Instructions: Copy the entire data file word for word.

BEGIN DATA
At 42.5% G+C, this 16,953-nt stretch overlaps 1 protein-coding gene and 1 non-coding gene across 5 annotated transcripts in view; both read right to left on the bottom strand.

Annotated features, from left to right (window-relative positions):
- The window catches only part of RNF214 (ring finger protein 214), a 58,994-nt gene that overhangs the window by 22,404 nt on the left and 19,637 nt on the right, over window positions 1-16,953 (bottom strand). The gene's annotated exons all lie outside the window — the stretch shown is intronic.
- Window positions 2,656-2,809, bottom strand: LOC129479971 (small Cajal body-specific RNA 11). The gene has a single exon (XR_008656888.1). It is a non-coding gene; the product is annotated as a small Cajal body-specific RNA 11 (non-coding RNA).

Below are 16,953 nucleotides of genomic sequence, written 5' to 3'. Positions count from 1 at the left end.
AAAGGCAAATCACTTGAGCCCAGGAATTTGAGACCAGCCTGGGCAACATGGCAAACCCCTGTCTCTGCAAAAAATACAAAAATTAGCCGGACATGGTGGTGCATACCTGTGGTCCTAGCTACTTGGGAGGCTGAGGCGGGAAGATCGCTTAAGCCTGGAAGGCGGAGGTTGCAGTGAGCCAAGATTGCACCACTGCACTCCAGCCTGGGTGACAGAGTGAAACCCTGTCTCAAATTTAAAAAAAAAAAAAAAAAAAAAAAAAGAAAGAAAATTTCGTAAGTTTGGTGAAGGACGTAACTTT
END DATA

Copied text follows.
At 42.5% G+C, this 16,953-nt stretch overlaps 1 protein-coding gene and 1 non-coding gene across 5 annotated transcripts in view; both read right to left on the bottom strand.

Annotated features, from left to right (window-relative positions):
- The window catches only part of RNF214 (ring finger protein 214), a 58,994-nt gene that overhangs the window by 22,404 nt on the left and 19,637 nt on the right, over window positions 1-16,953 (bottom strand). The gene's annotated exons all lie outside the window — the stretch shown is intronic.
- Window positions 2,656-2,809, bottom strand: LOC129479971 (small Cajal body-specific RNA 11). The gene has a single exon (XR_008656888.1). It is a non-coding gene; the product is annotated as a small Cajal body-specific RNA 11 (non-coding RNA).

Below are 16,953 nucleotides of genomic sequence, written 5' to 3'. Positions count from 1 at the left end.
AAAGGCAAATCACTTGAGCCCAGGAATTTGAGACCAGCCTGGGCAACATGGCAAACCCCTGTCTCTGCAAAAAATACAAAAATTAGCCGGACATGGTGGTGCATACCTGTGGTCCTAGCTACTTGGGAGGCTGAGGCGGGAAGATCGCTTAAGCCTGGAAGGCGGAGGTTGCAGTGAGCCAAGATTGCACCACTGCACTCCAGCCTGGGTGACAGAGTGAAACCCTGTCTCAAATTTAAAAAAAAAAAAAAAAAAAAAAAAAGAAAGAAAATTTCGTAAGTTTGGTGAAGGACGTAACTTT